Also, the law school’s endowment is certainly larger today, in real dollars, than the entire university’s endowment 35 years ago. (The entire university’s endowment was $115,300,000 in 1982, which is $284,000,000 in constant dollars. The law school’s endowment was $248,000,000 fifteen years ago. About 3% of the university’s students are enrolled at the law school.)

Smoking and class status

[ 176 ] February 15, 2016 |


First graph of a NYT op-ed by law professor Jamal Greene:

Antonin Scalia was my hero. He was deeply conservative. He belittled lawyers. His opinions, especially in dissent, could be downright nasty. No justice in the Supreme Court’s history insulted his colleagues more, or more memorably. He was as aggressive and outspoken as I am reserved and cautious. He was a smoker. He was, in short, everything I am not. But I have looked up to him for years.

Sociologically speaking, one difference between Scalia and himself that Greene chooses to highlight is particularly interesting, especially considering how many he had to choose from (For example Greene is black, while Scalia was born the child of Italian immigrants, and eventually became white).

He was a smoker. He was, in short, everything I am not.

Greene is probably not yet 40 — he graduated from college in 1999 — so he grew up amid sharply declining smoking rates: 50 years ago 42.4% of American adults smoked: today less than 17% do. Yet that is an oversimplification.

The relative distribution of this decline in the American population appears to be remarkably uneven. Current rates of smoking by education level:

Nearly 23 of every 100 adults with 12 or fewer years of education (no diploma) (22.9%)
43 of every 100 adults with a GED certificate (43.0%)
Nearly 22 of every 100 adults with a high school diploma (21.7%)
About 17 of every 100 adults with an associate’s degree (17.1%)
Nearly 20 of every 100 adults with some college (no degree) (19.7%)
About 8 of every 100 adults with an undergraduate college degree (7.9%)
More than 5 of every 100 adults with a graduate degree (5.4%)

The two most striking aspects of these numbers are the extremely high smoking rate among people with GED certificates relative to those who are high school dropouts or who have only a high school diploma (perhaps this number is a product some sort of sampling error or other statistical mistake) and, of more relevance here, the roughly 65% decline in smoking rates between Americans with at least a four-year college degree — this is currently about a third of the adult population — and everybody else.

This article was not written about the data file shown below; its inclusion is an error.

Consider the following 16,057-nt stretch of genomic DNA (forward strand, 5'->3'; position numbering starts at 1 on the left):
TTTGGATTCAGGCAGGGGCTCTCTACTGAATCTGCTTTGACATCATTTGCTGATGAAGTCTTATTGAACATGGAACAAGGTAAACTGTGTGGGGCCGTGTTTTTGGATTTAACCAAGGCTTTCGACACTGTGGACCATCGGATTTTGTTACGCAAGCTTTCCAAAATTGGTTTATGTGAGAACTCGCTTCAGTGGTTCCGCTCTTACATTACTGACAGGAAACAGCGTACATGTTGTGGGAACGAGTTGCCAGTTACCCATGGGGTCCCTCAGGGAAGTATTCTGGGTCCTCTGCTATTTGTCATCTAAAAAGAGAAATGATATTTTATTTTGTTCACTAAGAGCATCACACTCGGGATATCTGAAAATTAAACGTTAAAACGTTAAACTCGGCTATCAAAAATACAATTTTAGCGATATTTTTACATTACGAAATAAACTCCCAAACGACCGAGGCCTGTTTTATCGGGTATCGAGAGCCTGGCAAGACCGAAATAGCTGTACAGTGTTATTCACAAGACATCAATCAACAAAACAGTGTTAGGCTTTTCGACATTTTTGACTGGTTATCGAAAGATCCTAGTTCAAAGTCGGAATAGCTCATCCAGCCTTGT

On an anecdotal level, I can’t remember the last time I encountered a legal academic who I knew to be a smoker. This suggests that smoking among Greene’s professional cohort is both a rare and carefully hidden habit — hence its status as a marked category when he considers the “relevant” differences between himself and the late justice. (I wonder how this marking arose for Greene: did he, during his days as a Supreme Court clerk, witness Scalia transgressively lighting up within the quasi-sacred confines of the SCOTUS itself?)

I don’t know what the situation is at Columbia, where Greene is employed — although I suspect after Mayor Bloomberg went about inflicting his personal obsessions with various types of social hygiene on New York City, it’s probably pretty repressive — but at the University of Colorado you are forbidden to smoke literally anywhere on campus, and indeed it’s very hard to find any space other than a private residence within the entire city of Boulder where smoking doesn’t make you an outlaw. (The average sale price of a single-family house in Boulder last year was $946,175).

Smoking, in other words, has increasingly become a key class marker in America. I wouldn’t be surprised if the figure of 5.4% of adults with graduate degrees who smoke is strongly affected by age-related demographics, and that within another couple or three decades cigarette smoking among the upper classes will have more or less achieved the status of an abominable crime against nature.

Calling it

[ 80 ] February 14, 2016 |


Who said this?

They lied. They said there were weapons of mass destruction, there were none. And they knew there were none. There were no weapons of mass destruction.

If you guessed Noam Chomsky or Michael Moore you guessed wrong. (They’ve said this many times, just not in those exact words).

The answer is Donald Trump, at last night’s GOP debate. As Jon Chait notes, to say such a thing, especially so straightforwardly, is the heresy of heresies for the post-9/11 Republican party: